Op. Cit.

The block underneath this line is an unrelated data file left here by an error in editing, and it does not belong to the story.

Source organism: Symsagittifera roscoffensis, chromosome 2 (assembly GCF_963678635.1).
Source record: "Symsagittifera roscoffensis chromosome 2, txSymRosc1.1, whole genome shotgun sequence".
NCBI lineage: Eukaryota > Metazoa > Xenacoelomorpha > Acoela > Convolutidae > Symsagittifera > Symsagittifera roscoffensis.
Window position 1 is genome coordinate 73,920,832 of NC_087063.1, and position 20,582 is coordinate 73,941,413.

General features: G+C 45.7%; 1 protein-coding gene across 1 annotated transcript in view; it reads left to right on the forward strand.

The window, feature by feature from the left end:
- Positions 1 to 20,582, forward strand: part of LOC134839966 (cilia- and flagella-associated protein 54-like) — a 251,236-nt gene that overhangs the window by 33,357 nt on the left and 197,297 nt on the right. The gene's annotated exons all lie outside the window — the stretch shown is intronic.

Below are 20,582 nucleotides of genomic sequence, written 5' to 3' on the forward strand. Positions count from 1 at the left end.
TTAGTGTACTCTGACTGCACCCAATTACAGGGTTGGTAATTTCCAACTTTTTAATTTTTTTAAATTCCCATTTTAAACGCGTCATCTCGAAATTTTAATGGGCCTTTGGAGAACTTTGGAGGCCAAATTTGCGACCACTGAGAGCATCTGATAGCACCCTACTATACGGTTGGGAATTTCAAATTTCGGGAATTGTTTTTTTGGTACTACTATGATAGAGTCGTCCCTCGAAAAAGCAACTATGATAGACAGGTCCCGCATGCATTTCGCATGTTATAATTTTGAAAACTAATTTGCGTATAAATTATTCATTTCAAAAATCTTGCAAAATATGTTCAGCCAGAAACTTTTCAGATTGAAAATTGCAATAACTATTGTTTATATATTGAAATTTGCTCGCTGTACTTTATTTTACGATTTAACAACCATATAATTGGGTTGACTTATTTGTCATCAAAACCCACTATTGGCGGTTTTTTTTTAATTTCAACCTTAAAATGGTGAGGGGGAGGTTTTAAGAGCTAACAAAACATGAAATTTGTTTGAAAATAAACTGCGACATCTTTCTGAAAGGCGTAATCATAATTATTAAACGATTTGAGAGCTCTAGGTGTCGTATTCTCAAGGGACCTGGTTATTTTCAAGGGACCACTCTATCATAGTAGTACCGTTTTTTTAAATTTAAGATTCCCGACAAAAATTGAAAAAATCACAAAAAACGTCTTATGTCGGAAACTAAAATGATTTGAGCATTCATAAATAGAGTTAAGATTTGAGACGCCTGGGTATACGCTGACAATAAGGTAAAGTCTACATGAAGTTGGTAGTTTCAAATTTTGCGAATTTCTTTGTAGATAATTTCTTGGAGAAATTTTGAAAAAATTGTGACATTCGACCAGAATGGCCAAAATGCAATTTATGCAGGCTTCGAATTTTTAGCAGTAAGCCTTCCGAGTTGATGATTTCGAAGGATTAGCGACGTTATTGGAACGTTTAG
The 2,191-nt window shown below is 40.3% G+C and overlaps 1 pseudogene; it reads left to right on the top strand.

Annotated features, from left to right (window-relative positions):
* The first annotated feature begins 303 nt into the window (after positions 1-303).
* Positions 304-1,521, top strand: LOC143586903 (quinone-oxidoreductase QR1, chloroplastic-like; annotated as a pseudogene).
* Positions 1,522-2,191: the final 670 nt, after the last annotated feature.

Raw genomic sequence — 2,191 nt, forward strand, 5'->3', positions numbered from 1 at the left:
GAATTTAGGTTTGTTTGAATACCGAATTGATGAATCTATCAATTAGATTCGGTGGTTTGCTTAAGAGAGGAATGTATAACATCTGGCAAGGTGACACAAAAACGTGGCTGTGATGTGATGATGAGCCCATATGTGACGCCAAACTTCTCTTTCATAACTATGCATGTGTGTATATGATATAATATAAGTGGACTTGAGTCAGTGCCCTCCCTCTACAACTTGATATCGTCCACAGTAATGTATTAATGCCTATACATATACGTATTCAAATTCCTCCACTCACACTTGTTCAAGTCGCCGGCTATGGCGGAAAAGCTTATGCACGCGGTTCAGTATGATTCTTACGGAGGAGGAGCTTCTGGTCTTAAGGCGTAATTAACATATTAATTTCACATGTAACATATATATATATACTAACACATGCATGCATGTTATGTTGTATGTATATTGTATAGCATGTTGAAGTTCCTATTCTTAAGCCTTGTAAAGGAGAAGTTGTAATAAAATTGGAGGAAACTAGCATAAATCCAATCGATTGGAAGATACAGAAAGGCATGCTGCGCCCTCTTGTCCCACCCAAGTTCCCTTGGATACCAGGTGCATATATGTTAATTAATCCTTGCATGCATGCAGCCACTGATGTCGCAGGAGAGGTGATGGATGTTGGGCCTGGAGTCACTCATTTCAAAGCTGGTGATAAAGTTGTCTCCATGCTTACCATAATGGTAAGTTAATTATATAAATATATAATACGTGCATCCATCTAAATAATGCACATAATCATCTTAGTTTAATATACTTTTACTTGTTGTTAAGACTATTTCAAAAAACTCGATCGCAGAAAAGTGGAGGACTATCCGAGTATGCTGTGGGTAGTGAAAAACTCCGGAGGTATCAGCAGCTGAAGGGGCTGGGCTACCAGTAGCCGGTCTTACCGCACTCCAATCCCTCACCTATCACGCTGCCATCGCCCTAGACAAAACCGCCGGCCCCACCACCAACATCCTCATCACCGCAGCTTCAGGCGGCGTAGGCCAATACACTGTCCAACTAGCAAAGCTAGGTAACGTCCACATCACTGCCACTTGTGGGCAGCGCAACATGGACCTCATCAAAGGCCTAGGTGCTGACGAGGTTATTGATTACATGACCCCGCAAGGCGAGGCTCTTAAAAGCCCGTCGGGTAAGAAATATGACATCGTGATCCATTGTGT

March/April 1997 Chewed Out! Your article "Consenting Adults" (March/April) has nothing to do with the separation of church and state. These moral issues come under the rightful domain of civil law. If a place such as the sex club referred to in this piece is a legal business, its existence makes socially destructive behavior appear common and thereby educates the minds of children and young adults that this is acceptable, normal behavior. This is a matter for civil authorities. Your publication of this article was in exceptionally bad taste and needlessly puts you in conflict with the Religious Right. Could you please stick to articles on church and state? LAURENCE M. WOODHAMS Owosso, Michigan I do not expect a publication of the Seventh-day Adventist Church to know everything about the Catholic faith, but I was surprised that "Consenting Adults" showed such a complete lack of knowledge about what we believe. It is easy for your "Suzy" and "George" to declare themselves Catholic, but that does not mean they actually are. Every Catholic knows that it is a sin to have lust for someone. Your article is deceptive because it fails to state what the Catholic Church actually teaches. Lusting and promoting lust are grave sins. The couple in your article is unquestionably living outside the Church. They used Liberty to promote their sexual cause, and they used the Catholic Church to do the same. Their beliefs may qualify them as self-excommunicated. GEORGE A. MORTON, Editor The Parish Visitor Monroe, New York Truth Matters It is hard to believe that well-meaning individuals like Richard John Neuhaus, Charles Colson, and Pat Robertson are able to claim with the utmost certainty that the only laws which judges should strike down are those that clearly violate the original meaning of the Constitution ("The End of Democracy?" March/April). This has also been echoed as the doctrine of "original intent" by rejected candidate for the Supreme Court Robert Bork and former U.S. attorney general Edwin Meese. It does not seem that one of the framers of the Constitution, Thomas Jefferson, would advocate that judges interpret what the original intent might be in all cases when he said, "I am not an advocate for frequent changes in laws and constitutions, but laws and institutions must go hand in hand with the progress of the human mind. As that becomes more developed, more enlightened as new discoveries are made, new truths discovered and manners and opinions change, with the change of circumstances, institutions must advance also to keep pace with the times." Former chief justice John Marshall (1801-1835) described the U.S. Constitution as " . . . a constitution, intended to endure for ages to come, and consequently, to be adapted to the various crisis of human affairs." Retired Supreme Court justice William J. Brennan gives perhaps the best refutation of the original intent in an October 12, 1985, speech at Georgetown University. He said, "There are those who find legitimacy in fidelity to what they call 'the intentions of the Framers.' In its most doctrinaire incarnation, this view demands that justices discern exactly what the Framers thought about the question under consideration and simply follow that intention in resolving the case before them. "It is a view that feigns self-effacing deference to the specific judgment of those who forged our original social compact. But in truth it is little more than arrogance cloaked as humility. It is arrogant to pretend that from our vantage we can gauge accurately the intent of the Framers on application of principle to specific, contemporary questions. All too often, sources of potential enlightenment such as records of the ratification debates provide sparse or ambiguous evidence of the original intention. "Typically, all that can be gleaned is that the Framers themselves did not agree about the application or meaning of particular constitutional provisions, and hid their differences in cloaks of generality. Indeed, it is far from clear whose intention is relevant - that of the drafters, the congressional disputants, or the ratifiers in the states? - or even whether the idea of an original intention is a coherent way of thinking about a jointly drafted document drawing its authority from a general assent of the states. And apart from the problematic nature of the sources, our distance of two centuries cannot but work as a prism refracting all we perceive." JOHN CLUBINE Ontario, Canada Bibles in a Box The attempt of the school board in Upshur County, West Virginia ("Help Yourselves," September/ October 1996), to allow the distribution of Bibles in the public schools but to avoid the necessity of having to allow "offensive materials" such as Satanic literature to be distributed on an equal basis is patently unconstitutional. Their proposed solution is a clause limiting permissible materials only to those "sponsored by local businesses." However, this strategy clearly favors some religions over others, and is exactly the sort of "religious gerrymandering" the Supreme Court struck down in Larson v. Valente in 1982. In Larson, the state of Minnesota made a distinction between religious groups which received half their revenues from their own membership, and those that did not. The Court found that any law which favored one religion (or type of religion) over another triggered strict scrutiny, and could pass muster only if the state could show that it was narrowly tailored to meet a compelling government interest. The same reasoning would apply to Upshur County. In this case, the law favors religious organizations that are able to get support from local businesses. It is hard to imagine that the school board could make a convincing argument that their rule fulfills a compelling government interest. DENA S. DAVIS, Professor Cleveland-Marshall College of Law Cleveland, Ohio Better Late Than Never Recently I read an article in the May/June 1979 Liberty about the Illuminati, and I wanted to rectify a thing or two written therein. First, about the group itself. The Illuminati was not the first group to bear such a name as this. The first one(s) to be called "the Enlightened Ones," as galling as it will be for you to hear this, were the Alumbrados in Spain in the sixteenth century. These pseudo-mystics gave rise to a similar movement in France in 1623: the Illumines. These groups combined Gnosticism with the heretical rationalism of the Enlightenment of the time. It was this which gave rise to the Illuminati. Second, the existence of the Illuminati. While the Illuminati of Adam Weishaupt's time may no longer exist, that does not mean that they do not still live. They may not be named as such, and they may be divided into a number of different sects, but the Illuminati do live. And that means however much you and your writers may want and wish it otherwise, they are still very pernicious, devious, and dangerous. A CATHOLIC-AMERICAN CHRISTIAN San Diego, California [Sorry. In 1979 I was a new college grad backpacking around Europe.-Editor.] A Beacon of Truth and Justice I first discovered Liberty in a laundromat in Homer, Alaska. Immediately, I was struck by the frank, brutal honesty of your publication and the broad scope of your concern. I subscribed at once, and over the years I have come to rely on your magazine for a concept of religion and government that was both foreign to my experience and attractive as it fulfilled my desires for truth and justice. The fact that your values are so obviously those of Jesus Christ has only added to the allure. Your magazine has had a lot to do with shaping my consciousness and I am very grateful. Thank You. Rev. TOM BROWN Springfield, Missouri